His trip into the Arctic Circle. Amazing.
He did a good job, a "good" job. If I were to give one criticism it would be that his narration was bland and sometimes monotone. When he did attempt to add some inflection or affect on his voice it lacked a feeling of genuine and seemed forced.
Duh, "Travels on the Healing Road"
Yes, I have recommended it, as it was recommended to me. it a an enjoyable travel story. There is enough about his motorbike travels to keep it interesting.
The least favorite was his "little baby soul." He can be very, very precious. Also, the too-chummy letters to his best friend (not a charming character) are a bit tedious.
The open road and his adventures with his bike are really fun. Plus it's fun hearing his take on places that I have been. it is interesting that he is traveling with a no-limit credit card and people to watch over his finances, his mail and his house. He does not apologize that he has money and is not afraid to spend it. I liked that.
When he was traveling solo on the open road and speaking to the reader, not inserting letters to his friend, were the best parts. His family story and love life were not very interesting to me, nor was his house in Canada or his career as a drummer. In fact, I would like the version that starts when he mounts his bike and ends with his last trip, with one-sentence transitions between trips. I would like more info about what was done when he took the bike in for maintenance and repairs, what surprised him or the mechanics., what he wished was different about his bike. Did he lust for other bikes in the shops?
The narrator is kind of wimpy. It might have been a lot better with another narrator. I don't know what Neil's speaking voice is like, but I don't care if the narrator sounds like him. It negatively affected the experience.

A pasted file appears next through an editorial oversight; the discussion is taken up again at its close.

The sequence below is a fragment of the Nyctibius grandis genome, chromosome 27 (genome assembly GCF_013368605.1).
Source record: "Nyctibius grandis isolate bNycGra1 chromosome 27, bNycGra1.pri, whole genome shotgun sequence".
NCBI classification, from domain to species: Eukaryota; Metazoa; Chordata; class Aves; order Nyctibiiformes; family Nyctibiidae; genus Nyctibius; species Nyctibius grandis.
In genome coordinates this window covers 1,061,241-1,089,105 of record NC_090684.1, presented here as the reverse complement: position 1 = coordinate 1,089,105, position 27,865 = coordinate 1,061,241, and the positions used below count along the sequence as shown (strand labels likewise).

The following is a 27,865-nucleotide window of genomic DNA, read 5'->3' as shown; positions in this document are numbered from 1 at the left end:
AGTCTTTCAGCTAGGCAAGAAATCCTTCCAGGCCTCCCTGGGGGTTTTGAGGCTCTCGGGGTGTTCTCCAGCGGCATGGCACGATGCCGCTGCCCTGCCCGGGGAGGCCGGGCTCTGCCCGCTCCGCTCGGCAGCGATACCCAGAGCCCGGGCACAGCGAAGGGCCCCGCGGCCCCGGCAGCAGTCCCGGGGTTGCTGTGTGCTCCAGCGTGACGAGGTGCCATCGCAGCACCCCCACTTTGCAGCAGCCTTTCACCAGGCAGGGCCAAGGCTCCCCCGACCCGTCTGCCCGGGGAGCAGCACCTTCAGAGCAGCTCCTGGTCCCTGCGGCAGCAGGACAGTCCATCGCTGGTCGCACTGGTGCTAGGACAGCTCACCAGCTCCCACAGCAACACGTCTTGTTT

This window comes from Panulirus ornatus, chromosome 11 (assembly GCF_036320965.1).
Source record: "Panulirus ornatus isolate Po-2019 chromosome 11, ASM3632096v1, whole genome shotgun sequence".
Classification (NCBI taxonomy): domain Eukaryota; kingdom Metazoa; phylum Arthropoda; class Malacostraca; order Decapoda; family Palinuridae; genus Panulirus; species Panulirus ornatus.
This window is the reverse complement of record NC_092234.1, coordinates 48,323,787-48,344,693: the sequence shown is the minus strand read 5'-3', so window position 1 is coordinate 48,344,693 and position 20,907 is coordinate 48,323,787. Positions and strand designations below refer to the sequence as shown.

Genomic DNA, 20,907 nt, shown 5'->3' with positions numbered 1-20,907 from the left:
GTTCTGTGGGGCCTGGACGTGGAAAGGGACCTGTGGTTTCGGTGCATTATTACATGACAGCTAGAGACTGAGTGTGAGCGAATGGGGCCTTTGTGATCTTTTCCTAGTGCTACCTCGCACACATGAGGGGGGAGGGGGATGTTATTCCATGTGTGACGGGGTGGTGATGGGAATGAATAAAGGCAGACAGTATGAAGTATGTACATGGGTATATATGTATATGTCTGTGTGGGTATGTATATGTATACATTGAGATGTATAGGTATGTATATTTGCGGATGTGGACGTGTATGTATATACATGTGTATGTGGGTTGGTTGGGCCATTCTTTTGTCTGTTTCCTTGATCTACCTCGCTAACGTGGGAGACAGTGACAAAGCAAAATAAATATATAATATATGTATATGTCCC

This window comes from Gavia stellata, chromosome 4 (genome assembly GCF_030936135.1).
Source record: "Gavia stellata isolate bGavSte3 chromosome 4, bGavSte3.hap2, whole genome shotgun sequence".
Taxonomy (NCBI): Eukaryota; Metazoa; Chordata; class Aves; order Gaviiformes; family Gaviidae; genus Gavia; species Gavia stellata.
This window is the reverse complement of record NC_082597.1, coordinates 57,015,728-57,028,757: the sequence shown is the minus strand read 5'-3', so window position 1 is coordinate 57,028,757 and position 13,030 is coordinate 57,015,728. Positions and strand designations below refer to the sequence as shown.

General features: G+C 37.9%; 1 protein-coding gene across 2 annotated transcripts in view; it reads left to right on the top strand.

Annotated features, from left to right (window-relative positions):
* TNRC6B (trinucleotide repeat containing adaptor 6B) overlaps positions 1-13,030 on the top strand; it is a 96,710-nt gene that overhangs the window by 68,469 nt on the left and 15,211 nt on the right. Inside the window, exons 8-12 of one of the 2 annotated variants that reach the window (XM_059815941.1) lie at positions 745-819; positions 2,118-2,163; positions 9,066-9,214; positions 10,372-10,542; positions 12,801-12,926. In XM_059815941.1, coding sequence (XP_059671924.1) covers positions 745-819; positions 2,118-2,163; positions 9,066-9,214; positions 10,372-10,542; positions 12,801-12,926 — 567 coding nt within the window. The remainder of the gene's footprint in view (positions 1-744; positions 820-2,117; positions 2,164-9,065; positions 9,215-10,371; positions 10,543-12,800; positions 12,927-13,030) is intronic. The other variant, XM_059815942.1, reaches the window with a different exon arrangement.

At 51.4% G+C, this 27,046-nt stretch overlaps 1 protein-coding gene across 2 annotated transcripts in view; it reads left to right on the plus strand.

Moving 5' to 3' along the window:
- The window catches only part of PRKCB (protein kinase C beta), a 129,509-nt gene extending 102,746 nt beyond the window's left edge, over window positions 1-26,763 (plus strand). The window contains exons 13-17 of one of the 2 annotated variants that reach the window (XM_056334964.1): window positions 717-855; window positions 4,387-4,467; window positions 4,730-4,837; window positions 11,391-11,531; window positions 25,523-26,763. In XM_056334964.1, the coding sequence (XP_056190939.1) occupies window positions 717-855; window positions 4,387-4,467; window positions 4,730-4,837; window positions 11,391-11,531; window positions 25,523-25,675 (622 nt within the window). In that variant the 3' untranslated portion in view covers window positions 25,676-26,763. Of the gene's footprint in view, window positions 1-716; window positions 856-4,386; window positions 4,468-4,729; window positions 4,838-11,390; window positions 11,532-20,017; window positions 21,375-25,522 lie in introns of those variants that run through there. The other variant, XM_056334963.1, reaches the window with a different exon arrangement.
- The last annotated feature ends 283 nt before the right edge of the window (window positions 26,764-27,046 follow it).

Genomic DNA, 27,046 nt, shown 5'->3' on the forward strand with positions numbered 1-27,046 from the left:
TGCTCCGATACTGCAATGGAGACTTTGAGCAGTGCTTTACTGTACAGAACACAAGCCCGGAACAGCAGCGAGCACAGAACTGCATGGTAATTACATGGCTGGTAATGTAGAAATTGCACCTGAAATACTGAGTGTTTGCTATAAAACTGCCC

Neil has a nice way with words. I especially liked the "Shar-Pei hills of California." I appreciated his many insights. I do wish it was more about his travels and less navel-gazing. I understand that he had terrible experiences that set him off on his travels, and that he is a sensitive guy. I just did not want to hear so much about it.
I am an avid motorcyclist and could relate to a lot of the story, but about halfway through, it turned into sharing letters written to various people. To me that took away from the book. Overall it was still good though
Really enjoyed this book. I found Pearts observations, descriptions and overall style appealing as a fellow adv motorcyclist. His hardships were incredible and the way he relished aspects of life in the midst of it was inspiring.
This was a fine book, though at times a little rambling, that I would best compare to "Zen and the art of motorcycle maintenence" in its mix of story telling, travel, and deep human reflection. highly recommended for those who have suffered losses or trauma in their life and have itchy feet to lose the pain in travel.
"Well delivered twaddle"
10/10 for the narrator who absolutely nailed the delivery of this egocentric, altogether far too long piece of twaddle. The only reason I listened until the very end was to make sure I hadn't actually missed the point. Spoiler alert - there isn't one.
"Epic Motorcycle Journey to heal a broken heart"
If you'd been through what Neil Pearl had been through you might be tempted to throw in the towel. Instead he gets the urge to go - somewhere, anywhere on his bike a day ends up travelling thousands of miles up and down Canada, USA and South America. The book comprises his attempts to come to terms with his new situation whilst recounting his adventures on "the healing Road."
I loved the book, though some of the description gets a bit long. I'm not normally Into travel writing but this is exceptional Disclosure: I am a massive Rush and Neil Pearl fan.